How to Evaluate if Education Conference Attendance is Paying Off for Your Edtech Company
Most people agree that if you are new to the industry, education conferences are the best way to get lots of good information in a short time. But, for those who have been attending these events for years, there are some reasons to feel that they might not be worth attending. Here are some factors to consider when deciding whether attending an edtech conference is worth it for your company.
Does the conference offer meaningful network opportunities?
Edtech professionals rely on colleagues at peer institutions to advance their work. They don’t work in isolation. A lot of edtech conferences have too many scheduled sessions and not enough time for meaningful discussions.
These type of opportunities are being provided by virtual conferences. For instance, VirtuallyConnecting connects onsite conference presenters and attendees. The volunteer organization uses emerging technologies to connect onsite conference presenters with virtual participants in small groups. It’s even possible for virtual conference attendees to meet and talk with conference presenters.
Does the conference resonate with the aim of the edtech industry?
The great irony of Edtech conferences is that while speaker upon speaker talks about active learning and how lecturing to an audience is not the best way to share new knowledge and skills, that is exactly the format of current edtech conferences. These events still mainly rely on conference lectures and PowerPoint presentations, which represent passive listening, not active learning. Will your company benefit from that?
Does the conference provide enough opportunity to be productive or is it just talking?
Edtech professionals want less talk and more action. They want events that are productive, where participants are encouraged to use session time to create, build, hack, and solve problems. Events like THATCamps fulfill this need. THATCamp stands for “The Humanities and Technology Camp.” It is an unconference: an open, inexpensive meeting where humanists and technologists of all skill levels learn and build together in sessions proposed on the spot.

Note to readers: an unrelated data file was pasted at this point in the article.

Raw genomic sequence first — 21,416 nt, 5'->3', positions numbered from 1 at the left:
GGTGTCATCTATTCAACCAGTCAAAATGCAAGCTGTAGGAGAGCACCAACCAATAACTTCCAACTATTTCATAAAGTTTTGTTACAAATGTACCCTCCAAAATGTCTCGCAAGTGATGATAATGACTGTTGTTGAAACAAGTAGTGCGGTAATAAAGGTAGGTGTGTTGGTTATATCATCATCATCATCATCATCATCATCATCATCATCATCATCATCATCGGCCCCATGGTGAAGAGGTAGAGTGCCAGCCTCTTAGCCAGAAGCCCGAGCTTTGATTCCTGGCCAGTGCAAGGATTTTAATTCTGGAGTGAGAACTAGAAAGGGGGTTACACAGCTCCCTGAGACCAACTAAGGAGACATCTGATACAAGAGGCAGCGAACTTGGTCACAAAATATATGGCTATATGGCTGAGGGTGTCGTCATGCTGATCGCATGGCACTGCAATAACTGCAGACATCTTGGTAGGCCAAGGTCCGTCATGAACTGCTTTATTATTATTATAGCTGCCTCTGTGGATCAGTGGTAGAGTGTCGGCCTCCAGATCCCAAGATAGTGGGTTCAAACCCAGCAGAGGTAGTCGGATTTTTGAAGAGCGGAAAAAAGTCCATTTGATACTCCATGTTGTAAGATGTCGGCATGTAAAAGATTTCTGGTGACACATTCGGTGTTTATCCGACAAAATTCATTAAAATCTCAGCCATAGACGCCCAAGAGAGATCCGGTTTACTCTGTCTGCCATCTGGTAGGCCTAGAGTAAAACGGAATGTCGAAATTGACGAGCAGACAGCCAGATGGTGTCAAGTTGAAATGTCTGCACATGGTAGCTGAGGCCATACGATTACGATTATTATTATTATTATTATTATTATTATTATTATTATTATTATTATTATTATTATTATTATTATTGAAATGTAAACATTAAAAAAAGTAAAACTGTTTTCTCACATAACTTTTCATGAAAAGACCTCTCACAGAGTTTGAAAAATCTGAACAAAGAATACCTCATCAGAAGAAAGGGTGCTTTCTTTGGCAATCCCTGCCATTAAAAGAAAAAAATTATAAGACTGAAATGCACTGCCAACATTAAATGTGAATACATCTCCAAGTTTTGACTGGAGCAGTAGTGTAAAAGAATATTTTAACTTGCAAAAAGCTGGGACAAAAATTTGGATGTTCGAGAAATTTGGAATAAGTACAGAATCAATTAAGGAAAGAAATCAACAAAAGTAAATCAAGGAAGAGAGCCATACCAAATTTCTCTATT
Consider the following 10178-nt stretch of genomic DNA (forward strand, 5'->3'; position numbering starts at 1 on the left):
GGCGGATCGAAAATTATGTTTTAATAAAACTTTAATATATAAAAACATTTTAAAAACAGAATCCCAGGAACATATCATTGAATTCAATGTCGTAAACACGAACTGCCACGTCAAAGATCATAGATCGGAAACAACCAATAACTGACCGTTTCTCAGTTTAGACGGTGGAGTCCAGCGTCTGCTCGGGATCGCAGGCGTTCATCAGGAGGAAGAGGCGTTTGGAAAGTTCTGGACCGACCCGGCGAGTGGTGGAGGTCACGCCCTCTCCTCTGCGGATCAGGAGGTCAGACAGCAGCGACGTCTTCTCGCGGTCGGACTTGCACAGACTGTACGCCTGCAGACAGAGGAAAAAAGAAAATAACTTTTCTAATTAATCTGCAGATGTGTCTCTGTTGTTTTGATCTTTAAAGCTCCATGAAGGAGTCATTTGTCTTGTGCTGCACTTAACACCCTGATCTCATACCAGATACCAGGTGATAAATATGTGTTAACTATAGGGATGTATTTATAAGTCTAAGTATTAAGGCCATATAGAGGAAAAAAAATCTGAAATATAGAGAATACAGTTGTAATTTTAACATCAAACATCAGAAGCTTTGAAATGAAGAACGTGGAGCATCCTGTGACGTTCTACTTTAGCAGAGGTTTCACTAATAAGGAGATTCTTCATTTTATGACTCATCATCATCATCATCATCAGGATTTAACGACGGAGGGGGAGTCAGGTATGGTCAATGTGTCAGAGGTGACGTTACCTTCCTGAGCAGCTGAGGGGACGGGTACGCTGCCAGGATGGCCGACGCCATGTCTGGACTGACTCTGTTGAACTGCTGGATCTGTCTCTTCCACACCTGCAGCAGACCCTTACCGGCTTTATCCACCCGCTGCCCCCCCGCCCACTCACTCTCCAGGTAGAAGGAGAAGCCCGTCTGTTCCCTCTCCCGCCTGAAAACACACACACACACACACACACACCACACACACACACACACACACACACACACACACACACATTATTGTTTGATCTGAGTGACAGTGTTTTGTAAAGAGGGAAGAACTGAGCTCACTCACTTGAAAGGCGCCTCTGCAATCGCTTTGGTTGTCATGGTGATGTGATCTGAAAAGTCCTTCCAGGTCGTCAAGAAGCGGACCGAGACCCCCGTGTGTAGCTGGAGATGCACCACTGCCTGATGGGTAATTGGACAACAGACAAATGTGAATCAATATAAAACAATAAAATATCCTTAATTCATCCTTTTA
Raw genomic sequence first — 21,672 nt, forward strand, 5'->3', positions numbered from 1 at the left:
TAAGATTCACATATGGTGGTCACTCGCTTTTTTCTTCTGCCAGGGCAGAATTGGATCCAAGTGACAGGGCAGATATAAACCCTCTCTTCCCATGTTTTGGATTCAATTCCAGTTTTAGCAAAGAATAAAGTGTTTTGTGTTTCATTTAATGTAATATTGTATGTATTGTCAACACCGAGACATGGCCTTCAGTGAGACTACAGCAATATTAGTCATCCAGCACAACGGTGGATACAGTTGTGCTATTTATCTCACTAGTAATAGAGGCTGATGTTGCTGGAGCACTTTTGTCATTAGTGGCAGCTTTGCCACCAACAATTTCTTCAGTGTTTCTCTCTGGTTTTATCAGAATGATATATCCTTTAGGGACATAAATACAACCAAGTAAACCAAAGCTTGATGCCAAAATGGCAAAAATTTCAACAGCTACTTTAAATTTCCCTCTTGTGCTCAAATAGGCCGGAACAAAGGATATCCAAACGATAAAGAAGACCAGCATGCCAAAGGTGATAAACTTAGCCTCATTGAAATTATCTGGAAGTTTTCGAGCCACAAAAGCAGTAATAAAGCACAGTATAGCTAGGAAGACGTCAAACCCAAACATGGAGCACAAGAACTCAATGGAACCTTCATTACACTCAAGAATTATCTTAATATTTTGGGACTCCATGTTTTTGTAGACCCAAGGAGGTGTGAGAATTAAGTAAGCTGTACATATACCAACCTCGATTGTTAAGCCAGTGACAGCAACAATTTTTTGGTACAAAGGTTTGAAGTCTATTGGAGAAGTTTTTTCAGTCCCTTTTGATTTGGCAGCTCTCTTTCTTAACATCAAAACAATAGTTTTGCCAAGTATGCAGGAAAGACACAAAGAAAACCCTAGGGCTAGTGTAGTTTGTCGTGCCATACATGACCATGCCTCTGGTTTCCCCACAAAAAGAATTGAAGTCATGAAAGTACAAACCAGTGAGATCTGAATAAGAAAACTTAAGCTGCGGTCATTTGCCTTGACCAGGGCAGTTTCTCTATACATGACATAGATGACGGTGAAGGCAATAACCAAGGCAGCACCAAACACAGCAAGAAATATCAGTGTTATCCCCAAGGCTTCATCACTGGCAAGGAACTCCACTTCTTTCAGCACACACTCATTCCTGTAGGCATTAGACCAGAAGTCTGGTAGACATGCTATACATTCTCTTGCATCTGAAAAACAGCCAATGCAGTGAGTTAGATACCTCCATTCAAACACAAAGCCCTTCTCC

Will all stakeholders be present at the conference?
Edtech companies build for teachers, faculty and students, but these are the people who are notoriously missing at edtech conferences. Faculty and students are often the subjects of edtech conference discussions, but they seldom participate in those discussions to give input into the solutions that are being built for them. Consider whether you want to attend an event that excludes important stakeholders.
Is it worth the cost?
Attending a two-day edtech conference is expensive. There are the registration, transport and accommodation costs and that’s not all. While you’re away there is the cost of loss of productivity. Time away at an edtech event is time away from work. Consider whether you can justify the cost and time away. Will you be able to prove return on investment? Conference attendance should help companies to improve and adapt to the needs of the market. Is attending a conference indispensable to achieving that aim?
When deciding to attend an edtech conference or not, you might consider these questions. If the answers are mostly “no”, then attending it might not pay off for your edtech company.